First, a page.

26 October 2006 Edition

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International - New focus may divert resources from poverty relief

West attaches more strings to Third World aid

During the annual World Bank and International Monetary Fund meetings in Singapore at the end of September, finance ministers, mainly from developing countries, expressed concern that the new World Bank focus on anti-corruption policies may divert resources from poverty relief and/or attach too many pre-conditions to aid, making it impossible from some less developed countries to access it. Ministers also pushed for both institutions to change from a policy of imposing conditions on developing countries to a situation where developing countries could also have a say in how the World Bank and the IMF work with governments.

First it was security and now, anti-corruption and good governance policies seem to be the new set of conditions that international financial institutions are ready to impose on developing countries needing their assistance to eradicate poverty. Aid seems to come with more and more strings attached, making it increasingly difficult for developing countries to comply.

Conditions range from the design of the country's economic policy, the goods they should be producing and what services they should privatise to diplomatic relations and the way the country should be run. So while natural resources go to the industrialised West at a very low cost, developing countries become more and more reliant on aid administered according to Western political and economic interests.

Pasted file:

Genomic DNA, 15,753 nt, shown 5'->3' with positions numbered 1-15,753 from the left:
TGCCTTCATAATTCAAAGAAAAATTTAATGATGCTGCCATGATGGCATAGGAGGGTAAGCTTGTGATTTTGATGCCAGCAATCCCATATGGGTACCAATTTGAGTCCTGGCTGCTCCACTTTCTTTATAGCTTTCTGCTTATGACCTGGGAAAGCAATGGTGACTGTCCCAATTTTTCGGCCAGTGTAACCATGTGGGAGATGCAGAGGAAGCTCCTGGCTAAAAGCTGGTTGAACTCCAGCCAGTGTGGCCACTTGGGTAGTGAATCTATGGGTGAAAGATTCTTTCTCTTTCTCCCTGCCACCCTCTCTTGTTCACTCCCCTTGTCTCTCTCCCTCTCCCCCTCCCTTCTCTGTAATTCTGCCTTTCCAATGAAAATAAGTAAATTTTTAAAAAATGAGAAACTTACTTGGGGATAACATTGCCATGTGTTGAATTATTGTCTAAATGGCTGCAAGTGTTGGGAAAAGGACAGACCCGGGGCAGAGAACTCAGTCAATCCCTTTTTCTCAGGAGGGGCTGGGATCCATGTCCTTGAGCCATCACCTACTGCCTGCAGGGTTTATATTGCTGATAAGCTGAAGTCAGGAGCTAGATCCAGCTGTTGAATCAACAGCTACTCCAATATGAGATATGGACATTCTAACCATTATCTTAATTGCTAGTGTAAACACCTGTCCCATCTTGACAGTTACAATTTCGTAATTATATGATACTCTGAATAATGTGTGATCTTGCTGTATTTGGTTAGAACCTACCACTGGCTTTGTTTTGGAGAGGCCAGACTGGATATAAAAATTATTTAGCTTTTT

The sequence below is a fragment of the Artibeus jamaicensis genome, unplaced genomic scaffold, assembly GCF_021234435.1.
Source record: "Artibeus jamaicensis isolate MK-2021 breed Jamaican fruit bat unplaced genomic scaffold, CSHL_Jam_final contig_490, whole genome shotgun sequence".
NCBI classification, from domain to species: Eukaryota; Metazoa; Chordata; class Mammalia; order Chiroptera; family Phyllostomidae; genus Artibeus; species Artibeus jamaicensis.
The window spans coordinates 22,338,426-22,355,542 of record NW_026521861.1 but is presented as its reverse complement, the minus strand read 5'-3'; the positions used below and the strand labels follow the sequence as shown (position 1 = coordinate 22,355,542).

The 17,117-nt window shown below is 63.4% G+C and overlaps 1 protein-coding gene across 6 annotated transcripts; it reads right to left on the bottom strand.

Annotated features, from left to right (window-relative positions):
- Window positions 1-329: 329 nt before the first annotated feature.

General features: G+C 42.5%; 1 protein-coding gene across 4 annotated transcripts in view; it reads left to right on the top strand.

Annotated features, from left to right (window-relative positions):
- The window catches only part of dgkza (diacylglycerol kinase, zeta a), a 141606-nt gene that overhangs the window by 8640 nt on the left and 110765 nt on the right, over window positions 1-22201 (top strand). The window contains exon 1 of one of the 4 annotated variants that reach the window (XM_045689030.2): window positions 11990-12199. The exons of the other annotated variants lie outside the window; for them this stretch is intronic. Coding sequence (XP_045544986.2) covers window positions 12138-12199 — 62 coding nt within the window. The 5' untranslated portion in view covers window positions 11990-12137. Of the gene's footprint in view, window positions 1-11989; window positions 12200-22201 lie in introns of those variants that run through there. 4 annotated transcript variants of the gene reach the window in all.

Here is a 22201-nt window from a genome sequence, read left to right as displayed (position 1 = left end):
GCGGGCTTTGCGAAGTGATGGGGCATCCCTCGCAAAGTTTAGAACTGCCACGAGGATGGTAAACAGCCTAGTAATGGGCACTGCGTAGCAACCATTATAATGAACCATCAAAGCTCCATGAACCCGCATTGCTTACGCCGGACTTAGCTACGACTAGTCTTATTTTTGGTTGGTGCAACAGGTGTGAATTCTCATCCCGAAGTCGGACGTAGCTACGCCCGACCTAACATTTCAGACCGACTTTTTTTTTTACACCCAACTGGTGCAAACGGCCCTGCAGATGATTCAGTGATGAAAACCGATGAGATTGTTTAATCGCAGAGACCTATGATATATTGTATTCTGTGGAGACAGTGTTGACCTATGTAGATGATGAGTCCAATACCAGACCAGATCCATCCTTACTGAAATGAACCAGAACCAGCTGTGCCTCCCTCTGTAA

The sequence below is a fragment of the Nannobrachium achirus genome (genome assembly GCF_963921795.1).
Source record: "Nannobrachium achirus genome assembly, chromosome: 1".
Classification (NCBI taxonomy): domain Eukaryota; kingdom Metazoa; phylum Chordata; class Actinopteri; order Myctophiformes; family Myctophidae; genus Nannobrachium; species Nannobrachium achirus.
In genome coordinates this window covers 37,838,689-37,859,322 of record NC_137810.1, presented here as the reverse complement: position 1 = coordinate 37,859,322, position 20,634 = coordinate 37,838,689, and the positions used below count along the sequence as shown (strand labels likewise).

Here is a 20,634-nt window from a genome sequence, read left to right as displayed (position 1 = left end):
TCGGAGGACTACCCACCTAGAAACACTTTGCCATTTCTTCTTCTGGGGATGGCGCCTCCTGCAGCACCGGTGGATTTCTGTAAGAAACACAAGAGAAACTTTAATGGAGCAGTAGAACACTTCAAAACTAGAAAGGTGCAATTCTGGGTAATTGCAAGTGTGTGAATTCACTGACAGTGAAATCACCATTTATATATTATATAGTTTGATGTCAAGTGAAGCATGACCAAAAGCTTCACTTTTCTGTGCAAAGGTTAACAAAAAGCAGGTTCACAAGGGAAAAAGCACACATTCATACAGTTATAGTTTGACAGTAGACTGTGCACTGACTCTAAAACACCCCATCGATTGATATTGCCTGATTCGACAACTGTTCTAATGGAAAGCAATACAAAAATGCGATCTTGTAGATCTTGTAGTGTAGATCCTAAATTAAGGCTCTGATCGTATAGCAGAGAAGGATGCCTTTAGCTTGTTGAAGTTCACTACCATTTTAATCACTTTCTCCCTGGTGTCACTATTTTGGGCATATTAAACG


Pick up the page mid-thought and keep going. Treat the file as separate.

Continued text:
South African Finance Minister Trevor Manuel said that there was a "deficit of democracy" in the institution, giving a clear picture of developing countries' dissatisfaction with the way in which the organisations are staffed and managed and their voting systems.

Ng'andu Peter Magande, the Zambian Finance Minister, complained about the fact that a continent the size of Africa has only two seats on the Executive Boards of the two institutions, which have a total of 24 board members each.

In terms of staffing, he said, "A little bit of effort has been made, in particular by the World Bank, in terms of getting our people into decision-making positions... We are very pleased that we even have a Managing Director (there are several of them) from South Africa."

But despite these developments, he said that developing countries "believe there should be a realignment of the belief that the majority shareholders should have the loudest voice. We want to be heard."

The voting systems in the two institutions don't do the poorest countries any favours either, as the votes are weighted in line with member nations' financial contributions, which in turn are loosely related to the size of their economies and certainly not their population.

The result is that the US has 17% of the vote in the IMF whereas India, with more than three times the population, has less than a third; Denmark has the same IMF vote as South Korea, which has nine times the population and, by some measures, an economy six times bigger. And when it comes to constitutional changes in the IMF, there has to be 85% support - so the US, with 17%, has a veto.